In March of 2020, Rikki Held and fifteen other young residents challenged Montana laws that, among other things, prohibited consideration of GHG emissions and climate impacts during environmental reviews. On August 14, 2023, District Court Judge Kathy Seeley issued a ruling agreeing with the plaintiffs and finding that those restrictive laws were an unconstitutional violation of Montana citizens’ right to a clean and healthful environment.
While Ms. Held’s case marks an important victory, the practical result leaves Montana and Pennsylvania in much the same position. The states can’t ignore climate change, and they might even have to act in some way, but there is no clear guidance from the courts clarifying what specific action is required. Increasing recognition of environmental rights is a step in the right direction but, so far, it has not translated into action.
This sort of legal challenge, led by youth plaintiffs, isn’t unique to the United States. In September 2023, a case brought by Duarte Agostinho and five other young people between the ages of 11 and 24 was heard before the European Court of Human Rights. In this case, they claimed that inaction on climate change on the part of 33 states violates several provisions of the European Convention on Human Rights as well as other agreements. Should the plaintiffs succeed, we may see these states be required to significantly cut emissions.
If environmental rights are meaningful in Montana, Pennsylvania, or in any of the other cases working their way through courts around the world, those rights must be more than words on paper. They must lead to concrete actions that reduce our dependence on polluting fossil fuels and help build clean and sustainable economies for the future. The courts may point the way, but it will ultimately fall to the people to demand legislative action.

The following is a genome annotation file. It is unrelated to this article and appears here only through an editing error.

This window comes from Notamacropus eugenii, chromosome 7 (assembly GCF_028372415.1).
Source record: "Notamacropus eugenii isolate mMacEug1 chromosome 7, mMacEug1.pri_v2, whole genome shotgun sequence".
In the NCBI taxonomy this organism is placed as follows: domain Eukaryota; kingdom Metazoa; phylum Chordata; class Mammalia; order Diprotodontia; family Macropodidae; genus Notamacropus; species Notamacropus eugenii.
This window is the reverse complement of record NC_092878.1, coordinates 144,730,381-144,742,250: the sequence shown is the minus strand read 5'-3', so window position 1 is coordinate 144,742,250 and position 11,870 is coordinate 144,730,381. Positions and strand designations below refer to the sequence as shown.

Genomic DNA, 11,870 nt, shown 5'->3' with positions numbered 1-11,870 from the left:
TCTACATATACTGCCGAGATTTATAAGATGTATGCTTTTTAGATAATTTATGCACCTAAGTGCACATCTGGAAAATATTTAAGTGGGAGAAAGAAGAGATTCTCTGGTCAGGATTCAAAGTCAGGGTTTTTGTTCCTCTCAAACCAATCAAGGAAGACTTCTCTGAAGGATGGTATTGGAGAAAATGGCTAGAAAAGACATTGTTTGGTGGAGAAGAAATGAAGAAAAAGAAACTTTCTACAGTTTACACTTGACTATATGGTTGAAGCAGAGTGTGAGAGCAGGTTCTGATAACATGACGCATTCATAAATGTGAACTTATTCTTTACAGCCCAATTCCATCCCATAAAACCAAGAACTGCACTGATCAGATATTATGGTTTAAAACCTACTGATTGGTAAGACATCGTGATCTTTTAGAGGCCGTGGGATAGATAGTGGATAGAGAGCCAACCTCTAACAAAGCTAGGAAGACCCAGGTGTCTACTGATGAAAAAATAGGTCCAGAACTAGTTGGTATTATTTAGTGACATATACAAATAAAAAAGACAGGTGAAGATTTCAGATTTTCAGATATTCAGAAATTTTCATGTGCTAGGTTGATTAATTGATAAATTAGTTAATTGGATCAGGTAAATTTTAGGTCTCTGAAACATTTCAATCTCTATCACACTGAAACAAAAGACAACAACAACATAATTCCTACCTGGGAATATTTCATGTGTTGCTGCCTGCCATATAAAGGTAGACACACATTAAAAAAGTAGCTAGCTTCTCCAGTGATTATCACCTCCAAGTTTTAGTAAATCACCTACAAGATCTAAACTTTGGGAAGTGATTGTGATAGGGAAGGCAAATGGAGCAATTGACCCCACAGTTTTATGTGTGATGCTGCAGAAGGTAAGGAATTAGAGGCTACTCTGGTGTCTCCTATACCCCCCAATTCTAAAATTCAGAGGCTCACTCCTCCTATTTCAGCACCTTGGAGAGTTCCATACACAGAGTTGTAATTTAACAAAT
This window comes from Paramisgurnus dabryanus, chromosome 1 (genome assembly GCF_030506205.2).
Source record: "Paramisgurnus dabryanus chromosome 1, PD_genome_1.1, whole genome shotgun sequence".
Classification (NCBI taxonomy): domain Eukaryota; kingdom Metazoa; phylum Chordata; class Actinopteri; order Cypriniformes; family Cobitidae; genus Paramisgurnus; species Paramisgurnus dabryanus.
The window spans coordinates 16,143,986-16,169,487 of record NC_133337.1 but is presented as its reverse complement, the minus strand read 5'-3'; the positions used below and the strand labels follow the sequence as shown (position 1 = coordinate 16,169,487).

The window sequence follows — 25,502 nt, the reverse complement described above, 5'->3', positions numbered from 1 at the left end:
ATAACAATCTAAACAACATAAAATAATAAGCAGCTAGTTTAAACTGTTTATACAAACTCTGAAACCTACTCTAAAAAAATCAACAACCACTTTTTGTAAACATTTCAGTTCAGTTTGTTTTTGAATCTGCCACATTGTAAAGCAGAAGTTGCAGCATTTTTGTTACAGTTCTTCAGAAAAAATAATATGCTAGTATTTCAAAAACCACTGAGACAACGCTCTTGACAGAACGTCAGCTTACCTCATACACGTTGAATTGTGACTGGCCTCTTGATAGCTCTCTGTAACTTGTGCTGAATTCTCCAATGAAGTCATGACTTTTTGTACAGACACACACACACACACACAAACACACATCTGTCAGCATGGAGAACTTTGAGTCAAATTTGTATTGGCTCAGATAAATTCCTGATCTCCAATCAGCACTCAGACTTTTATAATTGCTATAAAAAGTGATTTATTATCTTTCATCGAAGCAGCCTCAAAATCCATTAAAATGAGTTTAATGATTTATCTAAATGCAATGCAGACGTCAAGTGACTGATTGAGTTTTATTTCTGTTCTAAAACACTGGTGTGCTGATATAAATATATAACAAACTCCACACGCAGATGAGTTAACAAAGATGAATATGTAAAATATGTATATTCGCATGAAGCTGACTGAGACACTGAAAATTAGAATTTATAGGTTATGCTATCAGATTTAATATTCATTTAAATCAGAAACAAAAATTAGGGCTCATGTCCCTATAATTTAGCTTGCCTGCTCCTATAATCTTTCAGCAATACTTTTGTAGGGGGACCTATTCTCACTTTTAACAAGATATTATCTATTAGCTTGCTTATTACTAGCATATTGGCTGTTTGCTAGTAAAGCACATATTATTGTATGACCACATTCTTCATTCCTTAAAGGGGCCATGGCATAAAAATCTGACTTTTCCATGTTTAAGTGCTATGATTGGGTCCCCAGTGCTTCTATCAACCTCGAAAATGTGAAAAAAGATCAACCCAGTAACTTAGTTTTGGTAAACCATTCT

We need our policymakers to recognize that the biggest sources of carbon pollution—transportation, electric generation, and industrial emissions—all point to our overuse of fossil fuels. Fixing that problem means ending handouts for polluters and investing in clean renewable generation and energy efficiency. It means putting zero-emission cars and trucks on our roads and building the infrastructure to support them. And it means enacting policies to create green jobs and decarbonize industry. That won’t solve the climate crisis entirely, but when the bathtub is overflowing, you reach for the faucet before you reach for a mop.
Environmental attorney Rob Altenburg is Senior Director for Energy and Climate for PennFuture. He works with regulatory agencies and clean energy industry experts in the US Commonwealth of Pennsylvania. Rob Altenburg has provided testimony the White House, Congress, and numerous state and federal agencies and has been interviewed by many major media including ABC, NBC, NPR, the Atlantic, Fortune, and the Guardian. Before joining PennFuture, he spent over 20 years working on air quality policy and forecasting for the Pennsylvania Department of Environmental Protection. He is a member of the Rotary Club of Mechanicsburg-North, Pennsylvania, USA.
 Franklin Kurry, Clean Politics Clean Streams: A Legislative Autobiography and Reflections, Lehigh University Press, 2011
 Montana, Constitutional Convention (1971-1972). 1211, Montana Legislature Legislative Council (available at: https://archive.org/details/montanaconstitut04mont/page/1198/mode/2up).
 Funk v. Wolf, 144 A.3d 228 (Pa. Comm. 2016), aff’d, 158 A.3d 642 (Pa 2017).
 Held v. Montana, CDV-2020-307 (Mont. 1st J.D., 2023)